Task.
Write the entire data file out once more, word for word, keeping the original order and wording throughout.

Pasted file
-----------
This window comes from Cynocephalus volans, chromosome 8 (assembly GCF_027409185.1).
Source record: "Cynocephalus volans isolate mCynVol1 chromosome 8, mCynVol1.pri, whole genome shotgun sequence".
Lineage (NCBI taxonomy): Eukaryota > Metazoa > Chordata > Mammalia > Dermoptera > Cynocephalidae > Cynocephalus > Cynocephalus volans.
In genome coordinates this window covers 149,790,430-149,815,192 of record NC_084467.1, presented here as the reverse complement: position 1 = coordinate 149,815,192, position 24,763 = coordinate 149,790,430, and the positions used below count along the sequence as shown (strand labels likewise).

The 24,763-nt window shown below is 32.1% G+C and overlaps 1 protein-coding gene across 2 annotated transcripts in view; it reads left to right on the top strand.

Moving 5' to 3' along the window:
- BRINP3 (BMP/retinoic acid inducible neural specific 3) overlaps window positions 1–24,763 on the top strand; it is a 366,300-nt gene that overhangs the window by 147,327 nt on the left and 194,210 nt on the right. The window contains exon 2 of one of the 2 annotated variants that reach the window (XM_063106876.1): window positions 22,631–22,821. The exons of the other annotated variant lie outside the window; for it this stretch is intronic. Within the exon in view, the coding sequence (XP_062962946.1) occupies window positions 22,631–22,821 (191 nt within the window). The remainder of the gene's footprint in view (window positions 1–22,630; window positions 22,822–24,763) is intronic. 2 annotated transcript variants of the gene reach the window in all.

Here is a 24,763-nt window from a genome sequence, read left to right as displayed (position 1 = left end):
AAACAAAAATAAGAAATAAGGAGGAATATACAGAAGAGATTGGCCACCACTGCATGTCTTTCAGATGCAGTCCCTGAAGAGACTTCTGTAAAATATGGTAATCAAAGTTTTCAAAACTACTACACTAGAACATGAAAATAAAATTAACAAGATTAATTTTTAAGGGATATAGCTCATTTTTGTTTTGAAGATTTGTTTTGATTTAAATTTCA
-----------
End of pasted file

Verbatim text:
This window comes from Cynocephalus volans, chromosome 8 (assembly GCF_027409185.1).
Source record: "Cynocephalus volans isolate mCynVol1 chromosome 8, mCynVol1.pri, whole genome shotgun sequence".
Lineage (NCBI taxonomy): Eukaryota > Metazoa > Chordata > Mammalia > Dermoptera > Cynocephalidae > Cynocephalus > Cynocephalus volans.
In genome coordinates this window covers 149,790,430-149,815,192 of record NC_084467.1, presented here as the reverse complement: position 1 = coordinate 149,815,192, position 24,763 = coordinate 149,790,430, and the positions used below count along the sequence as shown (strand labels likewise).

The 24,763-nt window shown below is 32.1% G+C and overlaps 1 protein-coding gene across 2 annotated transcripts in view; it reads left to right on the top strand.

Moving 5' to 3' along the window:
- BRINP3 (BMP/retinoic acid inducible neural specific 3) overlaps window positions 1–24,763 on the top strand; it is a 366,300-nt gene that overhangs the window by 147,327 nt on the left and 194,210 nt on the right. The window contains exon 2 of one of the 2 annotated variants that reach the window (XM_063106876.1): window positions 22,631–22,821. The exons of the other annotated variant lie outside the window; for it this stretch is intronic. Within the exon in view, the coding sequence (XP_062962946.1) occupies window positions 22,631–22,821 (191 nt within the window). The remainder of the gene's footprint in view (window positions 1–22,630; window positions 22,822–24,763) is intronic. 2 annotated transcript variants of the gene reach the window in all.

Here is a 24,763-nt window from a genome sequence, read left to right as displayed (position 1 = left end):
AAACAAAAATAAGAAATAAGGAGGAATATACAGAAGAGATTGGCCACCACTGCATGTCTTTCAGATGCAGTCCCTGAAGAGACTTCTGTAAAATATGGTAATCAAAGTTTTCAAAACTACTACACTAGAACATGAAAATAAAATTAACAAGATTAATTTTTAAGGGATATAGCTCATTTTTGTTTTGAAGATTTGTTTTGATTTAAATTTCA